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Why $\sin(x)+\sin(\pi x)$ is not periodic?

There is an answer here which tries to explain it, but I somehow do not get it.

If we assume that $T>0$ is a period of $\sin(x)+\sin(\pi x)$, then

$$\sin(x)+\sin(\pi x)=\sin(x+T)+\sin(\pi (x +T))$$

Apparently one needs to differentiate the equation above two times to get:

$$\sin(x)+\pi^2 \sin(\pi x)=\sin(x+T)+ \pi^2 \sin(\pi (x +T))$$

and then what?

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    $\begingroup$ Subtract the two equations you wrote to get $(1-\pi^2)\sin(\pi x)=(1-\pi^2)\sin(\pi(x+T))$. Thus, $\sin(\pi x)=\sin(\pi(x+T))$. So we have also $\sin(x)=\sin(x+T)$. $\endgroup$
    – user72829
    May 8, 2016 at 12:59
  • $\begingroup$ That proof has been recognized as false by the poster. You just need to use the sum formula and you will notice an absurd. $\endgroup$
    – N74
    May 8, 2016 at 13:03
  • $\begingroup$ Then subtract the first equation from the second and divide both sides by $\pi^2-1$ to get $\sin\pi x=\sin\pi(x+T)$. Also multiply the first equation by $\pi^2$ and subtract the second equation, divide by $\pi^2-1$ to get $\sin x=\sin(x+T)$. So $T$ is a period of both $\sin x$ and $\sin\pi x$, which is impossible. $\endgroup$
    – almagest
    May 8, 2016 at 13:04
  • $\begingroup$ @N74 No, it is fine for proving that $\sin x+\sin\pi x$ is not periodic. The problem was that it did not answer the original question asked. $\endgroup$
    – almagest
    May 8, 2016 at 13:06

3 Answers 3

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Then you subtract the equations to get $\sin \pi x = \sin ( \pi x + \pi T)$. Putting that in your first equation you get $\sin x = \sin (x + T)$. Therefore, $T = 2n \pi$ for some integer $n$. On the otherhand, $\sin \pi x = \sin ( \pi x + \pi T)$ gives you $\sin x = \sin (x + \pi T)$ (replace $x$ by $\frac x \pi$ ). This means that $\pi T = 2k \pi$ for some integer $k$. So, $T = 2k$, an integer. But from before we had that $T = 2n \pi$, which is an irrational number. So, this is a contradiction.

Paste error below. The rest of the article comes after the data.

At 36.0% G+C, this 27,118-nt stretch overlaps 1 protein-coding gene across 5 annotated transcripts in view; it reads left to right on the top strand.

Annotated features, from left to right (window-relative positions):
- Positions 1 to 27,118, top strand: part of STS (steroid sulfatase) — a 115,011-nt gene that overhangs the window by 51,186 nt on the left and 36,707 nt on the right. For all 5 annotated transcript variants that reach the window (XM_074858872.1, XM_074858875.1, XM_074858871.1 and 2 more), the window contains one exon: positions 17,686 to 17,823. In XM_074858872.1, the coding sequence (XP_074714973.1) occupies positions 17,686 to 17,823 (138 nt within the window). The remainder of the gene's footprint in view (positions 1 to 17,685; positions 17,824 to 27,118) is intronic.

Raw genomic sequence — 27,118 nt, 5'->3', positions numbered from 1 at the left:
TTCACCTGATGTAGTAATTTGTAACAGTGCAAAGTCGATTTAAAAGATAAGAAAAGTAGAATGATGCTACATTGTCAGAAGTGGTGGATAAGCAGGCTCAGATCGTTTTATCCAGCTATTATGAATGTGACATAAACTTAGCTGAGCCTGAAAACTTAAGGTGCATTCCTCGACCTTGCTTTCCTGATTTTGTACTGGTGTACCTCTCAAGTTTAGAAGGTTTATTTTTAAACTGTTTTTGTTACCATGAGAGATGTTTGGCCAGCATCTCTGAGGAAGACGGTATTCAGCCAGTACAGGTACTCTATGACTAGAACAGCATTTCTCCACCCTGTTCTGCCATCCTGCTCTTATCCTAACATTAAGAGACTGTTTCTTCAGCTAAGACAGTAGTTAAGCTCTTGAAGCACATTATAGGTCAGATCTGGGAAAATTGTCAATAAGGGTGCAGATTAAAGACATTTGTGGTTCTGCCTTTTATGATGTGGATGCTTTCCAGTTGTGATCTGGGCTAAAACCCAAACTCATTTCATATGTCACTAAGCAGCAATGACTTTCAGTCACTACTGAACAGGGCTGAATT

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    $\begingroup$ Thanks, I got it, I would rather argue that from $\sin (x) = \sin(x +T)$ follows that $\sin(T) = 0 , (x=0)$ and thus $T = \pi k_1 , k_1 \in \mathbb Z$, and from $\sin (\pi x) = \sin(\pi (x +T))$ follows that $\sin(\pi T) = 0, (x=0)$, thus $T = k_2 \in \mathbb Z$, thus $k_2 = \pi k_1$ and $\pi =k_2 / k_1$ a rational number. $\endgroup$
    – zesy
    May 8, 2016 at 13:14
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Suppose $f(x)=\sin(x)+\sin(\pi x)$ is periodic with period $T$. Then its derivative $f'(x)=\cos(x)+\pi\cos(\pi x)$ has period $T$ as well and the same for $f''(x)=-\sin(x)-\pi^2\sin(\pi x)$

Thus you have, evaluating $f(0)=f(T)$ and $f''(0)=f''(T)$, $$ \begin{cases} \sin(T)+\sin(\pi T)=0\\[4px] \sin(T)+\pi^2\sin(\pi T)=0 \end{cases} $$ which entails $\sin(\pi T)=0$ and $\sin(T)=0$. Since $\pi$ is irrational, this is impossible.

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Other answers have explained this using proofs ,contradictions, etc. This post is not an explanation, rather a technique to determine the period length if it exists.

In the question, the period length of sin(πx) is 2, while that of sin(x) is 2π. As we know LCM of rational and irrational numbers do not exist.This is because LCM must be an integral multiple. If LCM existed we could have said that an integral multiple of fundamental period is given by the LCM of the two fundamental periods. Since LCM doesnot exist we can say that the given function is not periodic.

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